how to get this done in a two-way. it's really not fair. it's really not the american way when we try to pit people against another to gain political power. these are all things that were talked about in detail by the founders of our nation, which i hope that you will understand. this is actually what happened. and that established a nation that is so special. i think america had a hundred years before america came on the scene we have completely changed
9:32pm
the course of mankind and of the world. thinking that freedom and entrepreneurship and caring and establishment of this nation -- that we cannot allow that to disappear from us. well, you would think that not that i am a traffic student, everything will go well for me. so people that encourage errors, and stupidity. they told you where you should be hanging out and i got caught up in that stuff and went from an from an a student of the
9:33pm
student is easter. i didn't care because of a school. a wasted year of this and my mother again was able to get me that and understand that it wasn't what you wanted outside. that was what you had appeared on inside that made you different. i got on the right track. they were calling a nerd and poindexter. i would always shut them out. that is what negative peer pressure is. unfortunately, it is not restricted to just high school. you will find this in all aspects of your life. people trying to control your life. people trying to control your behavior. we have to learn to think for ourselves.
9:34pm
think for yourselves in a logical way and not in a political way. why did get back on track, there was one thing that was overwriting that i wanted to do. i wanted to be a favorite contestant on my favorite show. they came on every sunday at the pot. they would ask questions and i was really good at that stuff. it also has questions about classical art and classical music. there was no way we were going to learn that an inner-city detroit. i mean, if they said van gogh,, they would say that jackson and the van will go. so they had no idea. i made the executive decision. i would get on the bus and go downtown for a day after day,
9:35pm
week after week, run through the galleries. listening to my portable radio, people thought i was nuts. a black kid in motown, i tried to convince him that the motown was about this. but i can always have enough information. well, the grand championship was between harvard and yale. yale demolish harvard. so, you know, i applied there and fortunately they accepted me with a scholarship. the year that i went there, the show went off here but i still got to be honored. years later i decided that i wanted to be a neurosurgeon. and so i wanted to go to this place which was johns hopkins.
9:36pm
all the biggest names. but they only took two people year and how was i going to get to be one of them. well, i went for my interview, the fellow photo is in charge of the residency program was also in charge of cultural affairs at the hospital. we talked and some of the conversation turned classical music and we talked about different conductors and he was on cloud nine. there were no way that he wasn't taking him back. some people criticize me. so what does that term mean? cultural relevance?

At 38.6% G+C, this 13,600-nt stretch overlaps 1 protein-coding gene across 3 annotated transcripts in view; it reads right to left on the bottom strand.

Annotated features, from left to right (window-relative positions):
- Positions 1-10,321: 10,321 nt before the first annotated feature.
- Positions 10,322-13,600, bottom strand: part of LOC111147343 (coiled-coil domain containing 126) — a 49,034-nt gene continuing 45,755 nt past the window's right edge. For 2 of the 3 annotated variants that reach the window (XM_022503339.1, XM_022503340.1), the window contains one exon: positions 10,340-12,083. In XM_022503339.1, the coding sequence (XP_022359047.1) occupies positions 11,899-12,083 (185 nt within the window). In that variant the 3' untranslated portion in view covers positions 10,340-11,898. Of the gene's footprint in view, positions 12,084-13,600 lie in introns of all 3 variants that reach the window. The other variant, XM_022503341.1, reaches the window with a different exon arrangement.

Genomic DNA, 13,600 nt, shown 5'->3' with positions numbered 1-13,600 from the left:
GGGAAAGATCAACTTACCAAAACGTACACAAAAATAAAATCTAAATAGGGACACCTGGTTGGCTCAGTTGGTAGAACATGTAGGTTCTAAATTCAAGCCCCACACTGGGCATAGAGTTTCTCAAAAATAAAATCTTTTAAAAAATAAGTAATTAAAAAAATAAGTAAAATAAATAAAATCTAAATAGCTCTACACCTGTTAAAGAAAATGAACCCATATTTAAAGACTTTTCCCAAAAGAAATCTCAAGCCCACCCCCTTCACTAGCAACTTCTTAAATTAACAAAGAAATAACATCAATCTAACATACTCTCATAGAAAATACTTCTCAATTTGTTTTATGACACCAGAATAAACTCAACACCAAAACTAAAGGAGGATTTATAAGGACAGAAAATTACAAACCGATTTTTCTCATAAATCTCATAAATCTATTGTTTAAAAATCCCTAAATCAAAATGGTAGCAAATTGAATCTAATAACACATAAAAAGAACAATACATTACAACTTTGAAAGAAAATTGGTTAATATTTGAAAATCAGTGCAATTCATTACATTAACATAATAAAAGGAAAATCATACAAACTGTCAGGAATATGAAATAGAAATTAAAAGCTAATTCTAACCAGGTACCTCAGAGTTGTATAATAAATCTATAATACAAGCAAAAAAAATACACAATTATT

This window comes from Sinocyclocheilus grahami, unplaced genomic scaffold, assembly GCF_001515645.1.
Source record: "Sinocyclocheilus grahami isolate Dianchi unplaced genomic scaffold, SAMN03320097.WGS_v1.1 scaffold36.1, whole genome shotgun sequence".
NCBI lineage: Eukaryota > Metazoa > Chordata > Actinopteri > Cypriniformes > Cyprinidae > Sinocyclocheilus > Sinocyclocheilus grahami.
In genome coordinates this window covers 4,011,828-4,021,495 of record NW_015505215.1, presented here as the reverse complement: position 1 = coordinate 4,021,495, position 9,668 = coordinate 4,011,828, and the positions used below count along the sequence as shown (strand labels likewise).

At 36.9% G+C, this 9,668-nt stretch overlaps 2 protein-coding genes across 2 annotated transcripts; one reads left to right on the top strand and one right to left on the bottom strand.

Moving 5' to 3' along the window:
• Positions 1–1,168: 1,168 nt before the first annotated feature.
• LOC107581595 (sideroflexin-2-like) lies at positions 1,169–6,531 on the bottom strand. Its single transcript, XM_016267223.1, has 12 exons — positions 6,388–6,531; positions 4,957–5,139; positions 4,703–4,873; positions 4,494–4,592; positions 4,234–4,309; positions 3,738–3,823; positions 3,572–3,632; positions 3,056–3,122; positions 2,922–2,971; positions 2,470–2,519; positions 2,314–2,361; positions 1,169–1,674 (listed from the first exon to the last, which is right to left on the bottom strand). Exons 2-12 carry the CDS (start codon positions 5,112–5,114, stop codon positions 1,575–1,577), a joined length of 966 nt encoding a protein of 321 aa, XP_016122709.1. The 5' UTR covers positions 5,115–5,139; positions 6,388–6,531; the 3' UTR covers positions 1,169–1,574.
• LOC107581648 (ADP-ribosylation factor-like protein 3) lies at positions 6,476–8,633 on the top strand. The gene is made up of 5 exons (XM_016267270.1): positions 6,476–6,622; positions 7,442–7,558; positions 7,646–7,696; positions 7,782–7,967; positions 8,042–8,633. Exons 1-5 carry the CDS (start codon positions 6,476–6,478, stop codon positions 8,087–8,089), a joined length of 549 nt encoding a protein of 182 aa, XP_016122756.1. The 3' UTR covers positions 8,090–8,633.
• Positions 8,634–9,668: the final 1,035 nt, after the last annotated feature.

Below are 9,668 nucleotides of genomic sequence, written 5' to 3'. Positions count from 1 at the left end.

9:37pm
people that came to this nation from every part of the world. many of them with only the things that they could carry. people who worked 10 or 12 hours a day, six or seven days awake. so their sons and daughters and granddaughters might have an opportunity in this world. that is what is culturally relevant. other immigrants came here.
9:38pm
it is big enough to allow all these people each one of these is culturally relevant. that is why we call it the united states of america. it is a tremendous blessing and strength.
9:39pm
it is the brain that makes them work. when you begin to think on that kind of a level about things and not just a knee-jerk reaction to become a different person. that is why we have the kind of brainpower that we have today. i found myself at the number one hospital in the nation. dysplasia cases, tumors, conjoined twins and it grows extremely rapidly. i'm so grateful that i was born in this nation or we can make choices you don't have to be a
9:40pm
victim unless you choose to be a victim. the key is for talent. not just the ability to sing and dance in a bar. nothing against that mentality. but we need to elevate academic achievement in the appropriate level. and we must do it quickly. i think we have one generation are and no more than that to fix this problem. we must be serious. the letter is for honesty and if you always tell the truth, that he won't have to worry about it. the eyes for inside and learn from their times and mistakes.
9:41pm
and then be nice to people. once you get over that, they will be nice to you. if you are a democrat, and want to make sure that your nice your all republicans for a week. and if you are not a republican, used to doing that. because it's we have to learn how to work together and we need to understand what our principles are. what we stand for in this nation and had we not allow ourselves to be divided up by opponents and their income. this make that into a more valuable situation and i grew up
9:42pm
in detroit. i can get this back almost immediately. and there is knowledge and understanding. one poorly you will understand that it won't amount to a hill of beans and it's never too late, my mother did get her degree and it's never too late. she is a doctor person now as well. so it's never too late. so the last letter is for god. we live in a country that is